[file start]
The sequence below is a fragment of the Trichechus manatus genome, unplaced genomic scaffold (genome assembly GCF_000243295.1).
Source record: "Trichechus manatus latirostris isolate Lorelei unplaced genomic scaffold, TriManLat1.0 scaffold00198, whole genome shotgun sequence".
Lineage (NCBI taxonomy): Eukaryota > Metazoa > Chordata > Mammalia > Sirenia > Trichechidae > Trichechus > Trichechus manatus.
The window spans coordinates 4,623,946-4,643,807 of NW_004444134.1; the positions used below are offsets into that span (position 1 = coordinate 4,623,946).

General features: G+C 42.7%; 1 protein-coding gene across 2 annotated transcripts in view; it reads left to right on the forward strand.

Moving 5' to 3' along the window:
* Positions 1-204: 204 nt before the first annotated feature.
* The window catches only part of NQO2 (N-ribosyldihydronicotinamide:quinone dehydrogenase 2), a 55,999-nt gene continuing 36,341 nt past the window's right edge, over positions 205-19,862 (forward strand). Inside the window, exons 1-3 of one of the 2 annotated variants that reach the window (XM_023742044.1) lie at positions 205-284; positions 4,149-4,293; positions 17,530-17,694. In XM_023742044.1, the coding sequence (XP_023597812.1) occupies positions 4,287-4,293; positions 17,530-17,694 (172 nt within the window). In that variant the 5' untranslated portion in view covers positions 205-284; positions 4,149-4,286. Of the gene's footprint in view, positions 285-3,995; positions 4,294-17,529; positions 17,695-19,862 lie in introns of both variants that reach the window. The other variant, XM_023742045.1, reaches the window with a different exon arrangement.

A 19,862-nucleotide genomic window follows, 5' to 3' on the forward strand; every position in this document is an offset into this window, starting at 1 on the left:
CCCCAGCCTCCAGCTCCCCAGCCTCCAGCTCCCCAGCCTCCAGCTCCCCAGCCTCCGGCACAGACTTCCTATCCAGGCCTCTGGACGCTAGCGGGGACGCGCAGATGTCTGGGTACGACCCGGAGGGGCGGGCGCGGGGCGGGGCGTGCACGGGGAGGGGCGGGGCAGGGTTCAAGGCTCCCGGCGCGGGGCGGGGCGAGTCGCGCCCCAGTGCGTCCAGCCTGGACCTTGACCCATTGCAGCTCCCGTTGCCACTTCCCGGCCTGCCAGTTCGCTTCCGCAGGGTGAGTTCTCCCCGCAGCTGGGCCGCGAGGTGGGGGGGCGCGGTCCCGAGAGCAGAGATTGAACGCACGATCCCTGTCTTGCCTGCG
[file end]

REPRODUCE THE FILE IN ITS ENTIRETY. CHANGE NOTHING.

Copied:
The sequence below is a fragment of the Trichechus manatus genome, unplaced genomic scaffold (genome assembly GCF_000243295.1).
Source record: "Trichechus manatus latirostris isolate Lorelei unplaced genomic scaffold, TriManLat1.0 scaffold00198, whole genome shotgun sequence".
Lineage (NCBI taxonomy): Eukaryota > Metazoa > Chordata > Mammalia > Sirenia > Trichechidae > Trichechus > Trichechus manatus.
The window spans coordinates 4,623,946-4,643,807 of NW_004444134.1; the positions used below are offsets into that span (position 1 = coordinate 4,623,946).

General features: G+C 42.7%; 1 protein-coding gene across 2 annotated transcripts in view; it reads left to right on the forward strand.

Moving 5' to 3' along the window:
* Positions 1-204: 204 nt before the first annotated feature.
* The window catches only part of NQO2 (N-ribosyldihydronicotinamide:quinone dehydrogenase 2), a 55,999-nt gene continuing 36,341 nt past the window's right edge, over positions 205-19,862 (forward strand). Inside the window, exons 1-3 of one of the 2 annotated variants that reach the window (XM_023742044.1) lie at positions 205-284; positions 4,149-4,293; positions 17,530-17,694. In XM_023742044.1, the coding sequence (XP_023597812.1) occupies positions 4,287-4,293; positions 17,530-17,694 (172 nt within the window). In that variant the 5' untranslated portion in view covers positions 205-284; positions 4,149-4,286. Of the gene's footprint in view, positions 285-3,995; positions 4,294-17,529; positions 17,695-19,862 lie in introns of both variants that reach the window. The other variant, XM_023742045.1, reaches the window with a different exon arrangement.

A 19,862-nucleotide genomic window follows, 5' to 3' on the forward strand; every position in this document is an offset into this window, starting at 1 on the left:
CCCCAGCCTCCAGCTCCCCAGCCTCCAGCTCCCCAGCCTCCAGCTCCCCAGCCTCCGGCACAGACTTCCTATCCAGGCCTCTGGACGCTAGCGGGGACGCGCAGATGTCTGGGTACGACCCGGAGGGGCGGGCGCGGGGCGGGGCGTGCACGGGGAGGGGCGGGGCAGGGTTCAAGGCTCCCGGCGCGGGGCGGGGCGAGTCGCGCCCCAGTGCGTCCAGCCTGGACCTTGACCCATTGCAGCTCCCGTTGCCACTTCCCGGCCTGCCAGTTCGCTTCCGCAGGGTGAGTTCTCCCCGCAGCTGGGCCGCGAGGTGGGGGGGCGCGGTCCCGAGAGCAGAGATTGAACGCACGATCCCTGTCTTGCCTGCG